CSV Character encoding for PS

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CSV Character encoding for PS

Postby cwilkinson » Fri May 13, 2011 11:36 am

I'm having a problem where Photoshop isn't properly reading french accents such as é. When I apply datasets, the é is sometimes displayed as garbage, É, or sometimes even È. I'm definitely not bilingual, but I had a user tell me that no accent is better than the wrong accent over the e.

Can anyone shed some light on my character encoding issues?

Thanks!
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Re: CSV Character encoding for PS

Postby cwilkinson » Tue May 17, 2011 2:12 pm

Maybe I'm the only one having the problem.

I guess it could be the method in which I am building the CSV from a database, too.
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Re: CSV Character encoding for PS

Postby Mike Hale » Tue May 17, 2011 2:21 pm

This is just a wild guess, but when you say the accented chars are sometimes incorrectly displayed are you using the same font?
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Re: CSV Character encoding for PS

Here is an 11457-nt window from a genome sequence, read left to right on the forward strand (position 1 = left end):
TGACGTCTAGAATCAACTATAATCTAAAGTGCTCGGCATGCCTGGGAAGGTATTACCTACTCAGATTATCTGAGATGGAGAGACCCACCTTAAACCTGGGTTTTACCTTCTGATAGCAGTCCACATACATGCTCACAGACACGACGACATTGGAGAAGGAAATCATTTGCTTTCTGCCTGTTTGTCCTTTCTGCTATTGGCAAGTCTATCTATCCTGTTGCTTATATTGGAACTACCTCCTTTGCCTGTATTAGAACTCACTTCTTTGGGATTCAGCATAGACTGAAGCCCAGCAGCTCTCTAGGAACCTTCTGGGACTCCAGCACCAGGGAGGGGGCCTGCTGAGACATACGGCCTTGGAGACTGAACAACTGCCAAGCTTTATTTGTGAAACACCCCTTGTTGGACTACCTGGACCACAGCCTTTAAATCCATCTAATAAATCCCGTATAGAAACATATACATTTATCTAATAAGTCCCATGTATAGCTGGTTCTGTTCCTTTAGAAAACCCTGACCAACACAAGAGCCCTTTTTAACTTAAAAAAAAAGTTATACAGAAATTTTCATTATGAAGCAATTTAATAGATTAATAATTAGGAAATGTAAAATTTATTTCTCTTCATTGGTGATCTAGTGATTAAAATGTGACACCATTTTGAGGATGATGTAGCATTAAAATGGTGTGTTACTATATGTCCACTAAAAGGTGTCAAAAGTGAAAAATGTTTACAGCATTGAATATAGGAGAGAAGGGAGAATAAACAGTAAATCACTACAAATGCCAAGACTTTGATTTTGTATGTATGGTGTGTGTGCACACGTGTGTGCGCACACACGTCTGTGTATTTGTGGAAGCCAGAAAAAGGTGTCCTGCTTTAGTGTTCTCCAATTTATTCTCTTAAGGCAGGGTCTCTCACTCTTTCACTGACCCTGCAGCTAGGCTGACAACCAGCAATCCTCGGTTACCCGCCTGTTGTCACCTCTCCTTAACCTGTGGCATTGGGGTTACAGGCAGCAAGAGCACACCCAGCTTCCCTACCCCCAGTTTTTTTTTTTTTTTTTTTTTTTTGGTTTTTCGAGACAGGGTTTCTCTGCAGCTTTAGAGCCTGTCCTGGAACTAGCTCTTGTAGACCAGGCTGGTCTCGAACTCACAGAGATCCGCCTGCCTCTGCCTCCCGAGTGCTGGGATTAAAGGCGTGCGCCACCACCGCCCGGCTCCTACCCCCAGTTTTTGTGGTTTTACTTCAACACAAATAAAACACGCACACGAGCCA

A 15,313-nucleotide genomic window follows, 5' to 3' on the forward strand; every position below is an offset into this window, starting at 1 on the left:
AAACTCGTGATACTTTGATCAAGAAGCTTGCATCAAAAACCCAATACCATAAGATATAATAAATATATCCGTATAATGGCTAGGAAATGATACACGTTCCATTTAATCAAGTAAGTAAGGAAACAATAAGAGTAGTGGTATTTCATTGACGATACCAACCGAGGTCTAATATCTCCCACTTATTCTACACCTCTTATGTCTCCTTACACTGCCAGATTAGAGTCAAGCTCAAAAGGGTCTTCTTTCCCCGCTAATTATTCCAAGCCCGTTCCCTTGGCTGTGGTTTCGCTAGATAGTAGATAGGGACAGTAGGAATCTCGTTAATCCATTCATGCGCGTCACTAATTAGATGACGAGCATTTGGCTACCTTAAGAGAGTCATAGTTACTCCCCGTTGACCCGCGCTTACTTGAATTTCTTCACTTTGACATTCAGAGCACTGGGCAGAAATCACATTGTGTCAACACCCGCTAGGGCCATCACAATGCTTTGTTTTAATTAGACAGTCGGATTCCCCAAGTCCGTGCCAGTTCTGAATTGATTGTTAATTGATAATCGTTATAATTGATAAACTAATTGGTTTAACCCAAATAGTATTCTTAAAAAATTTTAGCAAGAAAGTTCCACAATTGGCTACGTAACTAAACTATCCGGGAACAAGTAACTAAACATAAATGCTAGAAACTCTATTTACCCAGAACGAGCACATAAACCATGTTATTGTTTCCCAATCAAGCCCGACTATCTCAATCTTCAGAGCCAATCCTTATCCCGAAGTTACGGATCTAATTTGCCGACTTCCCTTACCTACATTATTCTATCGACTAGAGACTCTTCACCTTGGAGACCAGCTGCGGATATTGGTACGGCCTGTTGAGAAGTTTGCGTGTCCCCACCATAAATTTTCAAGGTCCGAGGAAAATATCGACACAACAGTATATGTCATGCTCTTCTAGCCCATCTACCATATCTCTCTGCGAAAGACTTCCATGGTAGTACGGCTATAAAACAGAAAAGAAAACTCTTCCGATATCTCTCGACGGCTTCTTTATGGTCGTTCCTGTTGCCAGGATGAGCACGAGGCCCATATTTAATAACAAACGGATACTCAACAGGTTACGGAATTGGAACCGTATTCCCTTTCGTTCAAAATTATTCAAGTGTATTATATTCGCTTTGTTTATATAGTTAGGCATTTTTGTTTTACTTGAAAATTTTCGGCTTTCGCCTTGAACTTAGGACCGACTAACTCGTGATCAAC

Postby cwilkinson » Tue May 17, 2011 3:39 pm

Hmm. I've never tried a different font on the text replacement field because it supports the chars that aren't working. I'm pretty sure the data is changing encoding along the steps somewhere. If I know which encoding photoshop expects to see, I can start changing my code to use it.
Currently I'm using UTF-8.
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Re: CSV Character encoding for PS

Postby cwilkinson » Wed Oct 26, 2011 1:20 pm

It's been a really long time since I last visited this problem, however, it still plagues me.

Photoshop still won't play nice with the french character é. It gets changed to È. Interestingly enough, unless I adjust the character encoding in Open Office Cacl to something other than UTF-8, the é appears as a black diamond with a question mark (�).

There must be something I'm doing wrong somewhere along the line. It can't be that Photoshop doesn't support the French language haha!